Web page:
It's amazing to see that in the Heartland of America there is a chain restaurant progressive enough to offer mock meats.  I am truly blown away.  The veggies cooked up well, for the most part none were overdone, and that's the way you have to cook this kind of thing because you can always eat a veg with a tad of crunch left in it if it's undercooked but can't undo the mush if it's over cooked.  The bowl made it hard to eat the little things, like edamame with chop sticks but I'm not too proud of a New Yorker to grab a spoon to put the finishing touches on a consumption episode.

The flavors of the sauces were interesting.  I thought they were one dimensional but with so many to choose from they end up being quite complex when you add a few together.  I wanted to stick my finger in each one to taste but there were people watching.  How do you know what's vegan?

The bottom row shows a "v" for vegan and all of the sauces are listed on top.

Allergies like gluten free, seafood, peanut, are plainly marked.
Or so you'd think.  Ahh.  Now the next picture is a list that vegans are supposed to get when identifying as vegan.  It plainly states that you can have everything except what's on the list.  It even identifies the honey in the Korean BBQ sauce.  Some of the ingredients in some of the sauces, (in the secret recipe book that I was given a look at), are listed as other sauces, such as Bulgoggi Sauce and Char Siu sauce.  Later, with the manager Gabe, we drilled into the ingredient list.  I wasn't given this by my waitress for some reason but I suggested that every vegan be given a laminated card with a printout of this when they sat down.

This is where the restaurant shows every other restaurant how it's done ... or should be.  You say, "I'm vegan," and they say, "Here's the list of what you can't eat."  I'm not sure it needs to have ice cream and cheese on it because these are obvious to us but it's the hidden stuff that goes into sauces that creates a "gotcha," for us.  I suggested they make up laminated cards for us to carry around.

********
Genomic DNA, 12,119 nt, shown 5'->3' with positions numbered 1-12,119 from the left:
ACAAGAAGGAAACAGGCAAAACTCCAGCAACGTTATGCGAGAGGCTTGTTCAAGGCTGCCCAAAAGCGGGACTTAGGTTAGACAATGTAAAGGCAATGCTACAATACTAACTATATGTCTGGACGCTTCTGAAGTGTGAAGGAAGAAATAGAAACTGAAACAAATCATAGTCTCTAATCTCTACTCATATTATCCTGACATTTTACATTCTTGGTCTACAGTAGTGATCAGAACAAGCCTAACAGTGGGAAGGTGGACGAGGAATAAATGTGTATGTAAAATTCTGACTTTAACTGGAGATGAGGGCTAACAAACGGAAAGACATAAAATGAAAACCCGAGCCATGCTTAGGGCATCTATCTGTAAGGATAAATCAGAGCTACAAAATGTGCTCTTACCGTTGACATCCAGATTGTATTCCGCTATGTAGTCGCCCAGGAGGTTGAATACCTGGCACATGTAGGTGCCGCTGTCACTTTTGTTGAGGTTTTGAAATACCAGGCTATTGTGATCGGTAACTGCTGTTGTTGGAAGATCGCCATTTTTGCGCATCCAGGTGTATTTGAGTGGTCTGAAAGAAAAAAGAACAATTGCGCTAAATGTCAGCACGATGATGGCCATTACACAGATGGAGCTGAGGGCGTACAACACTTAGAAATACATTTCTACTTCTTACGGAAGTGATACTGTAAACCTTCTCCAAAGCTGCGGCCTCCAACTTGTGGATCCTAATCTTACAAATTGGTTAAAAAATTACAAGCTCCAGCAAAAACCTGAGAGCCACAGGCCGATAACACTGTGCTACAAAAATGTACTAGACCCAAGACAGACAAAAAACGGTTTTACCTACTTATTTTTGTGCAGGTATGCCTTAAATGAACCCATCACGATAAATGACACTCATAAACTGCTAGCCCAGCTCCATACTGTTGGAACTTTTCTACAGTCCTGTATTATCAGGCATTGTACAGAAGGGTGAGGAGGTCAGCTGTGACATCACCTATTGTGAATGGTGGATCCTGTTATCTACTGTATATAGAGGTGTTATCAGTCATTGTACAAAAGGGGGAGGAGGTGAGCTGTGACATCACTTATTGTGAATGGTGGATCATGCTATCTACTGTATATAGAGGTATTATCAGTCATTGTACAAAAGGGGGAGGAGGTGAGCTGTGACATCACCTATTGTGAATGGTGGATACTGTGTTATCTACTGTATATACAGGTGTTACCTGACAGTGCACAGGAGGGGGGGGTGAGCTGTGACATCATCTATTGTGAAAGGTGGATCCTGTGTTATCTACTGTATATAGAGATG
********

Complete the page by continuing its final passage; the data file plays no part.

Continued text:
Now here's where the problem occurred.  I had asked Phil, an assistant manager what was in the Teriyaki sauce.  It was a pretty random request.  I had no idea it wasn't mixed in-house like some of the other sauces.  Phil brought over the jar and one of the ingredients was anchovies.  I'm amazed that with so many things being made in-house they use jarred Teriyaki sauce.  I think in it's most basic form it's soy sauce and sugar with maybe some clove, 5 spice, or ginger thrown in.  This was a sucker punch.  And I had just eaten some.  It was explained that they had recently changed suppliers.  Well, there needs to be some sort of trigger that when something is changed or substituted it triggers a full and comprehensive review of ingredients.   This review would't happen at most restaurants but at The Flat Top Grill, as in others which try very hard to cater to our needs, I expect it.  Sadly, it didn't happen.

Gabe later told me the next day, when I went back for a second dinner, that he was going to cover the pre-printed menu board with a blank square where the Teriyaki sauce indicated it was vegan.  This was the day after I brought the issue to his attention and it wasn't yet done but I'm sure Gabe did it.  He seemed genuinely interested in making sure that we get what we wanted.  I was just a little surprised that it wasn't done before my return visit.